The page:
There are two basic types of microscopes. The one most people are familiar with looks down at the specimen with the light source coming from below and is called an upright microscope. An inverted microscope looks up at the specimen with the light source coming from above instead.
Inverted microscopes were first invented in 1850 by Tulane University's J. Lawrence Smith and debuted at the World's Fair in London in 1852. In the early 20th century, they began to be used for observation of living cells, particularly for aquatic life. It was also used for analysis of heavy metals like iron and steel before World War II.
An inverted microscope is most helpful when looking at heavy objects or those which are greatly effected by gravity. Material specimens like metal can be large and heavy. They require the large staging areas that inverted microscopes allow for.
The materials greatly affected by gravity include living cells and aquatic life that tend to pool and collect on the bottom of specimen containers. An inverted microscope looks at the sample from the bottom, making it easier to see the organisms with ease. It also allows users to see the samples in a more natural environment than a standard glass slide. Petri dishes allow more movement for the samples and are commonly used with inverted microscopes.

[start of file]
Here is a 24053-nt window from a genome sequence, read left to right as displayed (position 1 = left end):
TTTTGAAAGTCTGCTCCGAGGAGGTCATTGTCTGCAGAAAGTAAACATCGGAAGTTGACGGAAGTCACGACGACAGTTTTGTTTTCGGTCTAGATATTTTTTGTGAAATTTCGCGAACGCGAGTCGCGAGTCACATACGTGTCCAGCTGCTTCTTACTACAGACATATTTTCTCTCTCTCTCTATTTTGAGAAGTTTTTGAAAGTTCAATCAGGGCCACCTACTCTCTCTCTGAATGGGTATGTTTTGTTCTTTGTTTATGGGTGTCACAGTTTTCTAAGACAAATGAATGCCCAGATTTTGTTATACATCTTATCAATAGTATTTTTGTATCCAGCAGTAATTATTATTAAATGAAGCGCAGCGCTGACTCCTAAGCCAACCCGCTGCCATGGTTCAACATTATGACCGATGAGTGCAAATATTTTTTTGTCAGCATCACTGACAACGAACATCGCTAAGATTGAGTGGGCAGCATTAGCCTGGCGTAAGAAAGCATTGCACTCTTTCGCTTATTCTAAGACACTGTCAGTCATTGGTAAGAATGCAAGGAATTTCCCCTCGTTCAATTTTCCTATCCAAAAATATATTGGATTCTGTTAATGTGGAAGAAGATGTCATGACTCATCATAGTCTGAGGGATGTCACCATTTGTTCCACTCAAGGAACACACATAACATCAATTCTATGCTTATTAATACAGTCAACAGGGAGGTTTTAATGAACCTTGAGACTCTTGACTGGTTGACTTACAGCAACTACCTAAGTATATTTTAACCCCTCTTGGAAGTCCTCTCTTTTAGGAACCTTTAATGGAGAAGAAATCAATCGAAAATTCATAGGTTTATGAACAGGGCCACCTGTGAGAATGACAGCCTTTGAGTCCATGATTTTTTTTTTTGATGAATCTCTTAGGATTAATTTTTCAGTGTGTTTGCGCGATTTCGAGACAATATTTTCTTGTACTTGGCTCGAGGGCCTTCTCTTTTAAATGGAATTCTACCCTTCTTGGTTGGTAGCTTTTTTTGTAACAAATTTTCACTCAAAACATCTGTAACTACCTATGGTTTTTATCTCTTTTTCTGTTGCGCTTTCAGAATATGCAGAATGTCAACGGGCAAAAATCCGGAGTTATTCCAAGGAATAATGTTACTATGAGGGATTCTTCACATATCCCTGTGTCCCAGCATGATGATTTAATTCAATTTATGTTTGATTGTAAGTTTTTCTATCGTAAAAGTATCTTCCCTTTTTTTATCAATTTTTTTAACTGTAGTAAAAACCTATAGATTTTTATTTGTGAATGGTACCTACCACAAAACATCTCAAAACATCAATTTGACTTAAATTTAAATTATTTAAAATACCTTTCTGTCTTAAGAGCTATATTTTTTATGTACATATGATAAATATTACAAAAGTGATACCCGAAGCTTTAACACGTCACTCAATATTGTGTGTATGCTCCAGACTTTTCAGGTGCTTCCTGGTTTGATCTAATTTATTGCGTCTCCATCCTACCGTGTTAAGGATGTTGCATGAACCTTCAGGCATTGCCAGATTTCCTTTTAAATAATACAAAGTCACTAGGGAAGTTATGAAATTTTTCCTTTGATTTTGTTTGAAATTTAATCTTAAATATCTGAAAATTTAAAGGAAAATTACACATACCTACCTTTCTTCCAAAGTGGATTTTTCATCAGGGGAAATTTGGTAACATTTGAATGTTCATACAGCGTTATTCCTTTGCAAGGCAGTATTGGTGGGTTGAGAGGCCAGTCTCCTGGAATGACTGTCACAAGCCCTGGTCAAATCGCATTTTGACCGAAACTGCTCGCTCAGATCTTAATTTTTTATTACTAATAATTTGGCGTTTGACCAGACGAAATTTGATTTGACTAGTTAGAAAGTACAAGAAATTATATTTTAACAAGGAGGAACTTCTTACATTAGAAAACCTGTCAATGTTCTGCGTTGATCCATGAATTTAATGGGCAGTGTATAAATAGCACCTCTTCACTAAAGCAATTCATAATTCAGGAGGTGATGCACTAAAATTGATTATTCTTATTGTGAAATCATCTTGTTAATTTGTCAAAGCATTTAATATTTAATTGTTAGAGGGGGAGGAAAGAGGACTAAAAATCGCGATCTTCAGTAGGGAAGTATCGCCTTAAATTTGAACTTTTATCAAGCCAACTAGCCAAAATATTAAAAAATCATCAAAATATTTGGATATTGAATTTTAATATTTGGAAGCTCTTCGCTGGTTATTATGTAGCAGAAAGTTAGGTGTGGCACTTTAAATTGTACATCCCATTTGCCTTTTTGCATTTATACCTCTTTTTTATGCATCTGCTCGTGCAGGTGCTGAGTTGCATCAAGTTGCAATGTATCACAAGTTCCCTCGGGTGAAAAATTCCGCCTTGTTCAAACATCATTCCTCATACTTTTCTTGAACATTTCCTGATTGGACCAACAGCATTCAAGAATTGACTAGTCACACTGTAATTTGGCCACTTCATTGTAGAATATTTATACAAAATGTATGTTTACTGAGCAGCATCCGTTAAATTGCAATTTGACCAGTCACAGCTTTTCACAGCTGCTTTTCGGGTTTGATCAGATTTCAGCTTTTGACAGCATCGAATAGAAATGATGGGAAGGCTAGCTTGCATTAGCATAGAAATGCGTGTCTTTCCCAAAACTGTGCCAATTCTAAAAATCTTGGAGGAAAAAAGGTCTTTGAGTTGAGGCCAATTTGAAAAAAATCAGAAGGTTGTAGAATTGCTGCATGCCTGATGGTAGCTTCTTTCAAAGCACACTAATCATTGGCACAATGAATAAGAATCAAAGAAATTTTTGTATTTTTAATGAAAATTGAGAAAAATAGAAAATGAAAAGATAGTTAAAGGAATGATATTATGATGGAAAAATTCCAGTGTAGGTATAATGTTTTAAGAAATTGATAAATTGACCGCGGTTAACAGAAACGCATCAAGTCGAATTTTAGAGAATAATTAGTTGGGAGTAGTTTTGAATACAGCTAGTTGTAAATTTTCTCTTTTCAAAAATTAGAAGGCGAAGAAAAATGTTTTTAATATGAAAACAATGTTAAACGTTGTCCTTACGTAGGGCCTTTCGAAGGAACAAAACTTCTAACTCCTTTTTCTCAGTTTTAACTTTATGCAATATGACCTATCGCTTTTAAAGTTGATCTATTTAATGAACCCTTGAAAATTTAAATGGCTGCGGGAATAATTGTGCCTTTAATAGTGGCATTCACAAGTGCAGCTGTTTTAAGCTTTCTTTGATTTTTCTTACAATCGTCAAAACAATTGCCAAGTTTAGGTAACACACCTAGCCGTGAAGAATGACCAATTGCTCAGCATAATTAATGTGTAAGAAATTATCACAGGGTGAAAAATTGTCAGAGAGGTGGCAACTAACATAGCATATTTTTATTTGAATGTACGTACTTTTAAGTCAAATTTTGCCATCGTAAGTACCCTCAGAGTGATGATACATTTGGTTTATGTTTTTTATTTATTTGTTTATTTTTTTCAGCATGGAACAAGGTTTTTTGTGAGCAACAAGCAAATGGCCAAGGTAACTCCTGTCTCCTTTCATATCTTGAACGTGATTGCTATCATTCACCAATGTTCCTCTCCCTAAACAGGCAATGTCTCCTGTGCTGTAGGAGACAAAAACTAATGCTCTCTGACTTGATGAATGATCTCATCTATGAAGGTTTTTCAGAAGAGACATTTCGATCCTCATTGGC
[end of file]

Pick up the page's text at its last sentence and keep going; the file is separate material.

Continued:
This type of microscope has been redesigned and improved on to accommodate particular uses. There are stages made particularly for processes like incubation and in vitro fertilization. The nosepieces have been made larger and revolvable, making to make it easier for scientists to identify and rotate objects. They have also been made heavier and sturdier, allowing for less vibration and greater ease of observation.
There are two grades of inverted microscopes. A routine inverted microscope is small and comes in low and medium power settings. These can be used in homes and small labs in schools. They are limited in what the can observe as they usually do not allow for fine focus and have relatively low power magnification.
A research inverted microscope comes in heavy power settings and can allow for a very fine focus. The major disadvantage to them is that they are extremely expensive and are usually only used by universities and medical institutions. They are usually able to accommodate video cameras and televisions to assist in research documentation. The improvements on the inverted microscope over the course of the 20th and 21st centuries have allowed it to be an integral part of advanced scientific research.